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By David Brunnstrom
WASHINGTON (Reuters) - China's ambassador to the United States has said reports of trade growth between his country and North Korea, in spite of international efforts to press Pyongyang to give up its nuclear and missile programs, give "a distorted picture."
Last week U.S. President Donald Trump denounced China's trade with North Korea, saying it had grown almost 40 percent in the first quarter, and cast doubt on whether Beijing was helping to counter the threat from North Korea.
"This is a distorted picture," China's ambassador to the United States, Cui Tiankai, said in a speech to a Washington think tank on Monday.
Cui said bilateral trade declined in 2015 and 2016, and by 41 percent in April and 32 percent in May as a result of the coal import ban.
At the same time, Cui stressed that U.N. Security Council sanctions on North Korea did not constitute an embargo. "Normal trade ... is not banned by these sanctions," he said.
The Chinese embassy released a copy of Cui's speech, originally delivered in an off-the-record setting, on Tuesday.
He did not though make clear whether China believed North Korea's latest missile test last week, which the United States described as a first ICBM test, was of that type of missile.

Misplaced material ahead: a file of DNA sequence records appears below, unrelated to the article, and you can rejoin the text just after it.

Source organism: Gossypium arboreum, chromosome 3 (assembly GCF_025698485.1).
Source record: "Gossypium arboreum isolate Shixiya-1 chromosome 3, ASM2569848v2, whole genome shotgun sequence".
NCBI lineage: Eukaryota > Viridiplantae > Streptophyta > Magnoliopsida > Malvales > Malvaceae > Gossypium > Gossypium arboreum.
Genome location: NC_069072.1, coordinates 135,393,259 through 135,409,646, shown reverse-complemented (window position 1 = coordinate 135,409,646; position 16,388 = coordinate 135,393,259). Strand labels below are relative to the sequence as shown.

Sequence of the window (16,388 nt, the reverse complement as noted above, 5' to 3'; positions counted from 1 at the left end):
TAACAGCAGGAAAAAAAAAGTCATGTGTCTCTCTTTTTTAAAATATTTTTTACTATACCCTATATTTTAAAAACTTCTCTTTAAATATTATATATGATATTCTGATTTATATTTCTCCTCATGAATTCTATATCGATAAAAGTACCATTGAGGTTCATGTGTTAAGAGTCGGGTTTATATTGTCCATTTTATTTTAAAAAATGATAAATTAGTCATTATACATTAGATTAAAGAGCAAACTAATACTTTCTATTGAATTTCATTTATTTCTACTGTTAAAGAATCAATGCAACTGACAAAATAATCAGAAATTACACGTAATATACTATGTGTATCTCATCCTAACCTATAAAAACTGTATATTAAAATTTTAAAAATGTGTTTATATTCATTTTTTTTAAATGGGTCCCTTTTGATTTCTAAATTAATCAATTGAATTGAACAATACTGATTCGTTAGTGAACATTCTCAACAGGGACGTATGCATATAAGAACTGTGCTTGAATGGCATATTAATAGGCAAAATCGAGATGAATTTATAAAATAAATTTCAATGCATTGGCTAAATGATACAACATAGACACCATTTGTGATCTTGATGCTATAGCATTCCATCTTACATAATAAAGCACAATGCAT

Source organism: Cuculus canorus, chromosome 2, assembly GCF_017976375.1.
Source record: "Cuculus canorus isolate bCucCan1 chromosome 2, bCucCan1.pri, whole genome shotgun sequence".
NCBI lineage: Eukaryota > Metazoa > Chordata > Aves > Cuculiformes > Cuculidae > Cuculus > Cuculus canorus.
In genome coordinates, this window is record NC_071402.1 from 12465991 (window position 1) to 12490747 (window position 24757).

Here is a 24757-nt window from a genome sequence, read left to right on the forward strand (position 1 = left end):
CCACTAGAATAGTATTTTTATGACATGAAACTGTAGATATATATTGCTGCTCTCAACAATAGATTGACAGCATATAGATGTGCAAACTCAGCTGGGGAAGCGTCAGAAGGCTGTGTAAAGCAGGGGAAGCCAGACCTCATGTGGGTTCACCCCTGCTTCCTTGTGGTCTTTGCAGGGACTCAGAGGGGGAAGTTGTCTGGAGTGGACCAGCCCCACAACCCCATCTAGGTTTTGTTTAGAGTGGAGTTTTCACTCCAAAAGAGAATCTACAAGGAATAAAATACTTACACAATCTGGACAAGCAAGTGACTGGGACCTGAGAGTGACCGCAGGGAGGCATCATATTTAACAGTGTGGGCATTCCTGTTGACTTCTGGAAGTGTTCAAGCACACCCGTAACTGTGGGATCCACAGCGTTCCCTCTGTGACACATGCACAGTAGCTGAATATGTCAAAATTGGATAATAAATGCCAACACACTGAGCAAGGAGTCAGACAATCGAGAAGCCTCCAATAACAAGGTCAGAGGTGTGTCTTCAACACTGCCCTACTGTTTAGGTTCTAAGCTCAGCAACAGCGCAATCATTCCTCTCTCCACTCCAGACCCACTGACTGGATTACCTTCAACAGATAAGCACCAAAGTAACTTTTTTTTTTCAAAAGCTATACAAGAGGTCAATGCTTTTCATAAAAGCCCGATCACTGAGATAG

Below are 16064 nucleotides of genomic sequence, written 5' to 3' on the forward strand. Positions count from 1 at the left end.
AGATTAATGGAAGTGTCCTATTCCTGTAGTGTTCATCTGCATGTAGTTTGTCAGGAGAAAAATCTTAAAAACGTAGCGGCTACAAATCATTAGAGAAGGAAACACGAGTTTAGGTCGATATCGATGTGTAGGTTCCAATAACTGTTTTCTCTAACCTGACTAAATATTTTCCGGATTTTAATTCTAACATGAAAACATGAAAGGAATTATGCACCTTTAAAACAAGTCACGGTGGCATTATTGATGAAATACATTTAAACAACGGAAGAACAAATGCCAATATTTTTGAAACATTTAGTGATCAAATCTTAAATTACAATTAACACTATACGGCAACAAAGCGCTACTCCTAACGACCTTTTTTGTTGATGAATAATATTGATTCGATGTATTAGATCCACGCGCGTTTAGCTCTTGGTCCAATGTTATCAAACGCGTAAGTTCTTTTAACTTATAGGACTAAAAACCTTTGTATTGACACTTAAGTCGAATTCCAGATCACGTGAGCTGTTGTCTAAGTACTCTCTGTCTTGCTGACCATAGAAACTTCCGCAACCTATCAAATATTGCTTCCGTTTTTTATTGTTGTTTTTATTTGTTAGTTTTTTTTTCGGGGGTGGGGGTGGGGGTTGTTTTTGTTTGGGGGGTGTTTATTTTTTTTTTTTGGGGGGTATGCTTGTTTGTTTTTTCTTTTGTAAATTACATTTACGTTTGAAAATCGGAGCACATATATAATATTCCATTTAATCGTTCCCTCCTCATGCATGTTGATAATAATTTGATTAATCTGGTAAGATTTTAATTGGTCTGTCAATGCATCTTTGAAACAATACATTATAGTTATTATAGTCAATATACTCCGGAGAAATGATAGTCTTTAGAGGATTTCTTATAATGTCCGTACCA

Diplomats say the United States is aiming for a vote within weeks to strengthen U.N. sanctions on North Korea over the test, but Russia has objected to a Security Council condemnation of the launch as a U.S.-drafted statement labelled it an ICBM.
Cui said sanctions were necessary, but could not solve the North Korean problem alone. He repeated a call for Washington to back a Chinese "suspension for suspension" proposal under which North Korea would freeze weapons testing in return for suspension of U.S.-South Korean military exercises.
Washington says the exercises are needed to maintain defences against North Korea and U.S. officials say Beijing could face U.S. economic and trade pressure unless it does more to rein in North Korea.
Washington is expected to press the issue when senior U.S. and Chinese officials meet on July 19 to discuss bilateral economic issues.
(Reporting by David Brunnstrom; Editing by James Dalgleish)